Section: User Commands (1)
Updated: March 2013
whereis locates the binary, source and manual files for the specified command names. The supplied names are first stripped of leading pathname components and any (single) trailing extension of the form .ext (for example: .c) Prefixes of s. resulting from use of source code control are also dealt with. whereis then attempts to locate the desired program in the standard Linux places, and in the places specified by $PATH and $MANPATH.
The search restrinctions (options -b, -m and -s) are cumulative and always applied for the next name patterns specified on command line. The first search restrinction resets the search mask. For example
whereis -bm ls tr -m gcc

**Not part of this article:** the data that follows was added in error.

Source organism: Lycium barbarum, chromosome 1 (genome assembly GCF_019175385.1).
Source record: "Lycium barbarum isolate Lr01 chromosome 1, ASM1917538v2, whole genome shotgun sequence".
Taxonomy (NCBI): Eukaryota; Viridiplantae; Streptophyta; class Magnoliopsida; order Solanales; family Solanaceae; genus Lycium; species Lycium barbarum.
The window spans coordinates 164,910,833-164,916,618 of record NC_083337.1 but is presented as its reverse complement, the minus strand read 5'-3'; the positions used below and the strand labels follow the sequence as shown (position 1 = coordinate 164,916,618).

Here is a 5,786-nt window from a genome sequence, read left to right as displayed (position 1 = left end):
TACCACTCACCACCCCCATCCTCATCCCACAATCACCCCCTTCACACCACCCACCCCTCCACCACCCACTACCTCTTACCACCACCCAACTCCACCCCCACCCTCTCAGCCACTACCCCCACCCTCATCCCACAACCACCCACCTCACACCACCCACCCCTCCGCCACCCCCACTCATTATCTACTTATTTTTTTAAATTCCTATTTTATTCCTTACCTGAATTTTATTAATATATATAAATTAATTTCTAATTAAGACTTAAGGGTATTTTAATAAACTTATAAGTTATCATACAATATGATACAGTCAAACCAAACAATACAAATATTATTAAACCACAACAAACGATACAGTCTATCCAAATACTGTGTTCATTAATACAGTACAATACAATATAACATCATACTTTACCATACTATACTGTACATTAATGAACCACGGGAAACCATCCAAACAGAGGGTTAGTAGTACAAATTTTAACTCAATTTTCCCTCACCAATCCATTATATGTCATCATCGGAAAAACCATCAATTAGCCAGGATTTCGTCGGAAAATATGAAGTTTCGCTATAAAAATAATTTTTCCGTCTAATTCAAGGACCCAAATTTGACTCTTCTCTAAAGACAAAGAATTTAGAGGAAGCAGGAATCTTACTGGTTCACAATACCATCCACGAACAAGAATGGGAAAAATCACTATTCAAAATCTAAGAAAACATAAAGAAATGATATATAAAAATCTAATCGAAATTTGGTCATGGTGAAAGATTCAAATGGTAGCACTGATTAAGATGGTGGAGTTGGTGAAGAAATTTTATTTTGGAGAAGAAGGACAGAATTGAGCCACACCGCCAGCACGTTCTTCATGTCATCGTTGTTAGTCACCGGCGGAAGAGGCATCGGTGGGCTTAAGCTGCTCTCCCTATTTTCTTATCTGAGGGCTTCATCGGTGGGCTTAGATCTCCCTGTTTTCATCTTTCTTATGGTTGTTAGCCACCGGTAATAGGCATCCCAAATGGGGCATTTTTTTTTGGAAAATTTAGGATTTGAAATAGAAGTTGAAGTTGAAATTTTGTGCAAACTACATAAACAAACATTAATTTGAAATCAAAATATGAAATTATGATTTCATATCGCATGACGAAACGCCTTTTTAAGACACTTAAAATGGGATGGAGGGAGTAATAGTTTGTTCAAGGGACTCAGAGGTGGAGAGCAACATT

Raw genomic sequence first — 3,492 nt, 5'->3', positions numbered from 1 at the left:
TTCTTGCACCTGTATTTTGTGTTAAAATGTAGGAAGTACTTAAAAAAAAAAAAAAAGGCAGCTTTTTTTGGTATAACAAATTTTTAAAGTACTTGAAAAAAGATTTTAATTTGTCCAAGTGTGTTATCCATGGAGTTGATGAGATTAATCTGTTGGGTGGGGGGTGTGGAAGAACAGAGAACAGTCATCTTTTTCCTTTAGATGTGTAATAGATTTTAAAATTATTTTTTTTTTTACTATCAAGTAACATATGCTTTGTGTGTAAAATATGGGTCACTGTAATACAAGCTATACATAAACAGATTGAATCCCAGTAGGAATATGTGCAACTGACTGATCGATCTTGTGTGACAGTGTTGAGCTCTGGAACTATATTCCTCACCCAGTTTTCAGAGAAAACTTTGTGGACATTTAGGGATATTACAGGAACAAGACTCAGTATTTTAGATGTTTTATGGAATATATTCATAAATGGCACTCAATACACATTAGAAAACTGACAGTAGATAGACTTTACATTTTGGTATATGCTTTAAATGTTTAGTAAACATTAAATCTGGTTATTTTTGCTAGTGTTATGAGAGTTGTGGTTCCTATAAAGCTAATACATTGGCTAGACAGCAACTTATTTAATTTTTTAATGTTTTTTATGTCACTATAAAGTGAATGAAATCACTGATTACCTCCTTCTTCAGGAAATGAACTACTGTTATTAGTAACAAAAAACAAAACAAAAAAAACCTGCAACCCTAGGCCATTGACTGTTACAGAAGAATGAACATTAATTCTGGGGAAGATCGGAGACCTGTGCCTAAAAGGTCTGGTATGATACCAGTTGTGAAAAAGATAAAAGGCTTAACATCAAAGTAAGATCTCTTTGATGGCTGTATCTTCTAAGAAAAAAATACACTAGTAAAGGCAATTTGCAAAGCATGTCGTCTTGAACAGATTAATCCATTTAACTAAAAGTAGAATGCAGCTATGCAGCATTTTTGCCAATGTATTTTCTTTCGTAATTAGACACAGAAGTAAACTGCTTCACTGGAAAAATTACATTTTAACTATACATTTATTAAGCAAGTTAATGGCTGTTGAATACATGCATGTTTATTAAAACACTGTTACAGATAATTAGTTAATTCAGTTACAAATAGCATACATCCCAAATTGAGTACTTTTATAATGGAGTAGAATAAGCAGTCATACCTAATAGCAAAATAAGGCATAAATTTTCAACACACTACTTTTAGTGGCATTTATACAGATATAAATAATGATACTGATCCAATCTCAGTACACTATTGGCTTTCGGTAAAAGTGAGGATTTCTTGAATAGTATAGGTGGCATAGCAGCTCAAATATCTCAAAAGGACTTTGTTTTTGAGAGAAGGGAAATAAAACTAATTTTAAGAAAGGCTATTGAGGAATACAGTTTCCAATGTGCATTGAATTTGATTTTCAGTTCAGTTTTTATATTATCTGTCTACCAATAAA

searchs for "ls" and "tr" binaries and man pages, and "gcc" man pages only.
The options -B, -M and -S resets search paths for the next name patterns. For example
whereis -m ls -M /usr/share/man/man1 -f cal
searchs for "ls" man pages in all default paths, but for "cal" in /usr/share/man/man1 directory only.
To find all files in /usr/:bin which are not documented in /usr/:man/:man1 or have no source in /usr/:src:
:$ cd /usr/bin
$ whereis -u -ms -M /usr/man/man1 -S /usr/src -f *:
By default whereis tries to find files from hard-coded paths, which are defined with glob patterns. The command attempst to use contents of $PATH and $MANPATH environment variables as default search path. The easiest way to know what paths are in use is to add -l listing option. Effects of the -B, -M, and -S are display with -l.
The whereis command is part of the util-linux package and is available from Linux Kernel Archive
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